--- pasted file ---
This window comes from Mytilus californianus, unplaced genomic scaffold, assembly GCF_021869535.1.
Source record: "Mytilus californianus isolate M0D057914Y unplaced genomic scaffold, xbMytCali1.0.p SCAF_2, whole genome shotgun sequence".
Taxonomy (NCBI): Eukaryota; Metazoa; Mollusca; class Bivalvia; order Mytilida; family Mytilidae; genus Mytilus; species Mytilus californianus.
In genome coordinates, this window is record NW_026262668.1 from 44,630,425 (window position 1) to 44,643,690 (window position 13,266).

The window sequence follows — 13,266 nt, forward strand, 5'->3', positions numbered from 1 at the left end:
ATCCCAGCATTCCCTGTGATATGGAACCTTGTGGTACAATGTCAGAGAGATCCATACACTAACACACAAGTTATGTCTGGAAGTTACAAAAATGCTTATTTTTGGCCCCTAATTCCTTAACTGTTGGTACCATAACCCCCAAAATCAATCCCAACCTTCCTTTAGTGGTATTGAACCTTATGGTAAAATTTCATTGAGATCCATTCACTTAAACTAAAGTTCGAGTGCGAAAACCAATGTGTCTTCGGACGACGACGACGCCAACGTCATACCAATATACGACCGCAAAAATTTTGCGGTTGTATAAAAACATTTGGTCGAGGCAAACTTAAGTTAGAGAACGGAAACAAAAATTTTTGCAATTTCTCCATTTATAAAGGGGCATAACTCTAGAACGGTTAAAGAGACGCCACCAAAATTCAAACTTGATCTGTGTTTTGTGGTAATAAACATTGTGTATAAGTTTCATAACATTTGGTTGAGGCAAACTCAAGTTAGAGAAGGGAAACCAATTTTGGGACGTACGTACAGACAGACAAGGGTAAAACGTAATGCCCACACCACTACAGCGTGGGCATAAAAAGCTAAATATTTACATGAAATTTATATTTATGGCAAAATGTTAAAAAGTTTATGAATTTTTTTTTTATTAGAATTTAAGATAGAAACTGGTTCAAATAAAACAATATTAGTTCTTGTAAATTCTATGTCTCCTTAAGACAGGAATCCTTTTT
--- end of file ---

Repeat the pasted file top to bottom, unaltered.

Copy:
This window comes from Mytilus californianus, unplaced genomic scaffold, assembly GCF_021869535.1.
Source record: "Mytilus californianus isolate M0D057914Y unplaced genomic scaffold, xbMytCali1.0.p SCAF_2, whole genome shotgun sequence".
Taxonomy (NCBI): Eukaryota; Metazoa; Mollusca; class Bivalvia; order Mytilida; family Mytilidae; genus Mytilus; species Mytilus californianus.
In genome coordinates, this window is record NW_026262668.1 from 44,630,425 (window position 1) to 44,643,690 (window position 13,266).

The window sequence follows — 13,266 nt, forward strand, 5'->3', positions numbered from 1 at the left end:
ATCCCAGCATTCCCTGTGATATGGAACCTTGTGGTACAATGTCAGAGAGATCCATACACTAACACACAAGTTATGTCTGGAAGTTACAAAAATGCTTATTTTTGGCCCCTAATTCCTTAACTGTTGGTACCATAACCCCCAAAATCAATCCCAACCTTCCTTTAGTGGTATTGAACCTTATGGTAAAATTTCATTGAGATCCATTCACTTAAACTAAAGTTCGAGTGCGAAAACCAATGTGTCTTCGGACGACGACGACGCCAACGTCATACCAATATACGACCGCAAAAATTTTGCGGTTGTATAAAAACATTTGGTCGAGGCAAACTTAAGTTAGAGAACGGAAACAAAAATTTTTGCAATTTCTCCATTTATAAAGGGGCATAACTCTAGAACGGTTAAAGAGACGCCACCAAAATTCAAACTTGATCTGTGTTTTGTGGTAATAAACATTGTGTATAAGTTTCATAACATTTGGTTGAGGCAAACTCAAGTTAGAGAAGGGAAACCAATTTTGGGACGTACGTACAGACAGACAAGGGTAAAACGTAATGCCCACACCACTACAGCGTGGGCATAAAAAGCTAAATATTTACATGAAATTTATATTTATGGCAAAATGTTAAAAAGTTTATGAATTTTTTTTTTATTAGAATTTAAGATAGAAACTGGTTCAAATAAAACAATATTAGTTCTTGTAAATTCTATGTCTCCTTAAGACAGGAATCCTTTTT